Sunday, March 19, 2006

Apple Seeds and Wabi-Sabi

I can no longer find the reference, but somewhere I read that the imperfections in Victorian windows are known as apple seeds. This being San Francisco, many such imperfections are on view. We are a town of apple seeds. We are also, because of our Japanese connection, a town familiar with the idea of wabi-sabi, the Zen aesthetic that honors that nothing lasts, that nothing is finished, and that nothing is perfect. Wry and sorrowful, serene and melancholy, we work to let go of our longing that life live up to its reputation.

Intellectually, we are easy with the wisdom of apple seeds and wabi-sabi. We understand that a novel of ours may appear with three typos, a plot lapse, and a leaden minor character. Intellectually, we accept this, just as we accept that a hundred thousand books appear each year to swallow up our small offering, that the editor who loves us is entirely likely to leave her publishing house and start selling real estate, that the idea that made so much sense in a dream at dawn looks horrid on the page. We know to detach, to forgive the universe, to smile. These things we know.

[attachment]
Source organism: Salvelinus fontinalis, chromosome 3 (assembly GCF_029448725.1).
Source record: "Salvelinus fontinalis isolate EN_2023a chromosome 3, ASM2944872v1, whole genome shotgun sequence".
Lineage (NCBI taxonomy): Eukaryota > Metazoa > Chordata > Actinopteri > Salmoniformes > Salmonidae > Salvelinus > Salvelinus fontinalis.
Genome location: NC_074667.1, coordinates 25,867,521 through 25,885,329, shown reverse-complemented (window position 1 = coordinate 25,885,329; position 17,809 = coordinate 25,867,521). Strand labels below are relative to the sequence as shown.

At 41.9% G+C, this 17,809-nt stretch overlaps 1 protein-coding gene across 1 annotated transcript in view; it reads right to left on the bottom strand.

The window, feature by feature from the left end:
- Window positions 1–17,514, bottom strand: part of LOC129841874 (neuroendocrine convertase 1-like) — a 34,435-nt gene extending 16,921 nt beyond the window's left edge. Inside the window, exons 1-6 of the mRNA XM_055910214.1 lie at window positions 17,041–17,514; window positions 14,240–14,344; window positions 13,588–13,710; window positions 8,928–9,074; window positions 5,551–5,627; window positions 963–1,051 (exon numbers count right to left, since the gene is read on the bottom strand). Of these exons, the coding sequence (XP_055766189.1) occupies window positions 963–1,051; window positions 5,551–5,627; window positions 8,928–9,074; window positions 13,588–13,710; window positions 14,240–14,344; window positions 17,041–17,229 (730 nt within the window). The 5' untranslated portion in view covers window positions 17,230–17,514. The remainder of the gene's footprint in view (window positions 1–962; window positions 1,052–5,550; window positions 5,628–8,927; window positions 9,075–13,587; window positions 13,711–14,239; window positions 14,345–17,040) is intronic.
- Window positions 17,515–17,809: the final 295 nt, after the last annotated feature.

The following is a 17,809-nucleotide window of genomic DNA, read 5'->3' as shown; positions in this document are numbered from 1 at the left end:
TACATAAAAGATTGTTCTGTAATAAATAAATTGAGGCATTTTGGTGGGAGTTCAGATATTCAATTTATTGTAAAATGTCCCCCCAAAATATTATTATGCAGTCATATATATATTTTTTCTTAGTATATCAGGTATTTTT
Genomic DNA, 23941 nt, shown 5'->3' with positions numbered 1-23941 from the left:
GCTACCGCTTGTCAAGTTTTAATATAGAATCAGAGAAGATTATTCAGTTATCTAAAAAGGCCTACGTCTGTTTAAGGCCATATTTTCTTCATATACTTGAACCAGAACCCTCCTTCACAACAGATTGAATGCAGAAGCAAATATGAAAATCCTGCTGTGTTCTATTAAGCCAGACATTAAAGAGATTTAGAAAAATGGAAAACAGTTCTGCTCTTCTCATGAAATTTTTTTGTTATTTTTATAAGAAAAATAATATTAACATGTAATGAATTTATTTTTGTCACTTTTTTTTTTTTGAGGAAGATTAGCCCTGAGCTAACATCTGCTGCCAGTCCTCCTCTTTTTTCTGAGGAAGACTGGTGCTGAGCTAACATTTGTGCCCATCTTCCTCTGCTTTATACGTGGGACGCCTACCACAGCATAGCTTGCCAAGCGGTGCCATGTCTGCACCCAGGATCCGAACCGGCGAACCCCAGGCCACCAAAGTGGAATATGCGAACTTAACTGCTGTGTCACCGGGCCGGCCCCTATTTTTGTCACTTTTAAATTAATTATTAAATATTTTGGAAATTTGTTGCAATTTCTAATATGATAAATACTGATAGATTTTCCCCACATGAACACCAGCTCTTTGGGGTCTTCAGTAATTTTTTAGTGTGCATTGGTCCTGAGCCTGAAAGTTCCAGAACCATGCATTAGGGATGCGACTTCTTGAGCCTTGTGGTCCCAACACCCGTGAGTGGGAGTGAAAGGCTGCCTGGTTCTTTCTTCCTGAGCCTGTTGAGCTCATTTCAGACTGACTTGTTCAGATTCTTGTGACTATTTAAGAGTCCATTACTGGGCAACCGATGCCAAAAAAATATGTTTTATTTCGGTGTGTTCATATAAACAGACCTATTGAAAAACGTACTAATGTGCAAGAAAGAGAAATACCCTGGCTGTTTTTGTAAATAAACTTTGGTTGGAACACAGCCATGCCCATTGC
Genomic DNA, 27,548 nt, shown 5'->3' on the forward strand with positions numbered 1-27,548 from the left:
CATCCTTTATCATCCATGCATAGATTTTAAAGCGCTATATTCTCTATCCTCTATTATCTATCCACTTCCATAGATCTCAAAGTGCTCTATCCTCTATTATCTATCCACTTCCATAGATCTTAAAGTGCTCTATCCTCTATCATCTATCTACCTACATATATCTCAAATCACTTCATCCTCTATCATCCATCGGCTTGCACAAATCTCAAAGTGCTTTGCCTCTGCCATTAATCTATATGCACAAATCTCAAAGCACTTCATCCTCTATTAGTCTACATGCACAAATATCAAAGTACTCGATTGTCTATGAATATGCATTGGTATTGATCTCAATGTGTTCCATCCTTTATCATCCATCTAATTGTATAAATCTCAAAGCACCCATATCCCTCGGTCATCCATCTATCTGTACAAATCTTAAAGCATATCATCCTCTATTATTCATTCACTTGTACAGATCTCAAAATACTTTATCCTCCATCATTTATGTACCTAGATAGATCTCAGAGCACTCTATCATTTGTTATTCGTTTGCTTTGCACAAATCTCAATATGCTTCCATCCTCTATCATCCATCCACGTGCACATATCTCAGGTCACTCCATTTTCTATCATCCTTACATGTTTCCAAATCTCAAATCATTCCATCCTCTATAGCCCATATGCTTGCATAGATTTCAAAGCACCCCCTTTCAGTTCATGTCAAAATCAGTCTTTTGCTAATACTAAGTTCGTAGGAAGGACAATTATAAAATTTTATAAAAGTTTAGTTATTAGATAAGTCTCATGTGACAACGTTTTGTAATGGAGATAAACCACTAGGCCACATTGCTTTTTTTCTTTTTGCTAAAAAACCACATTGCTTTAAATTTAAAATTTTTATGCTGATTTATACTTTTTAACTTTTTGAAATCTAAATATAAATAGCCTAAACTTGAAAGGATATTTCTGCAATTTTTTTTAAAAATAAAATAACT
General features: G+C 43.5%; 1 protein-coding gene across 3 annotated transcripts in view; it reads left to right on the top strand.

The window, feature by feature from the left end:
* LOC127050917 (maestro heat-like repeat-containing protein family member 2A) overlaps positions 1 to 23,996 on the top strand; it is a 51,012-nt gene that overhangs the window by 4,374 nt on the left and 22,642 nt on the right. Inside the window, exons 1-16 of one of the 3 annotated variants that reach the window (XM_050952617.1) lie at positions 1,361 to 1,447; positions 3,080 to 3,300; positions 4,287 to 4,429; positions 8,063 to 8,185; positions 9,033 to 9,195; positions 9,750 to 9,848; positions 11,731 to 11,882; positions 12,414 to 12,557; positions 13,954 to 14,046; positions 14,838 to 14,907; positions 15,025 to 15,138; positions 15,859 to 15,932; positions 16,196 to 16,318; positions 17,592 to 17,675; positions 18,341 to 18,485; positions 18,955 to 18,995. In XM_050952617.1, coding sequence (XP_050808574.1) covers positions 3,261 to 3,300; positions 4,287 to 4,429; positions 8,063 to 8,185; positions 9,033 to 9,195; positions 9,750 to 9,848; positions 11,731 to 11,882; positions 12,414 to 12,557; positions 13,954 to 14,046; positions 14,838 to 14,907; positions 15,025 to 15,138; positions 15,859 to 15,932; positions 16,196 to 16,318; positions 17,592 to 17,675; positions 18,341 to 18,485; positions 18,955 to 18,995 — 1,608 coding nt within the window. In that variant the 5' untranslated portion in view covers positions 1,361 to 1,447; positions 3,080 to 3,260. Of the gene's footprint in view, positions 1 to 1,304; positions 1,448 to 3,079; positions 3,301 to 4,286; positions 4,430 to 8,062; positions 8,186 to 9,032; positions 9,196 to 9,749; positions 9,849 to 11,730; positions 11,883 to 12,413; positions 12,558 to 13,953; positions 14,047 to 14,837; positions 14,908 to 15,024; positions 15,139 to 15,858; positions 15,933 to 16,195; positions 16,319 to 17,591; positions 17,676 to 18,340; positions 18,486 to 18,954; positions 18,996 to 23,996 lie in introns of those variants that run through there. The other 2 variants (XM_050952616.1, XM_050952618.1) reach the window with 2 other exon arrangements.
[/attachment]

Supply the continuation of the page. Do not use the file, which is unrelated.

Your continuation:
Viscerally, however, we can hardly tolerate such shortfalls. They make us want to scream. They make us want to tear out of hair. They make us want to murder. They drive us mad. One small example: the painter Chaim Soutine. Plagued by the poor quality of his cheap pigments, Soutine would call up a collector to see if the painting the collector had recently purchased had cracked yet. Often it had. Soutine, intent on repainting it, would demand it back. If the collector refused, suspicious that Soutine had a new, higher bidder for the painting, Soutine would throw a fit, trembling, turning pale, foaming at the mouth, and suffering a seizure.

Not very Zen. But very human. Our (Western) heart hungers for masterpieces, excellence, immortality, pigments that don’t crack, novels that stay in print, symphonies made up of equally fine movements, dancers who do not fall and break our spell. Our (Western) heart believes in museums, bookstores, CDs and other valiant efforts to make the ephemeral long-lasting. Our (Western) heart, at war with our (Eastern) mind, hates the first dent our new car receives. Our (Eastern) mind knew it was coming but couldn’t adequately prepare us for it.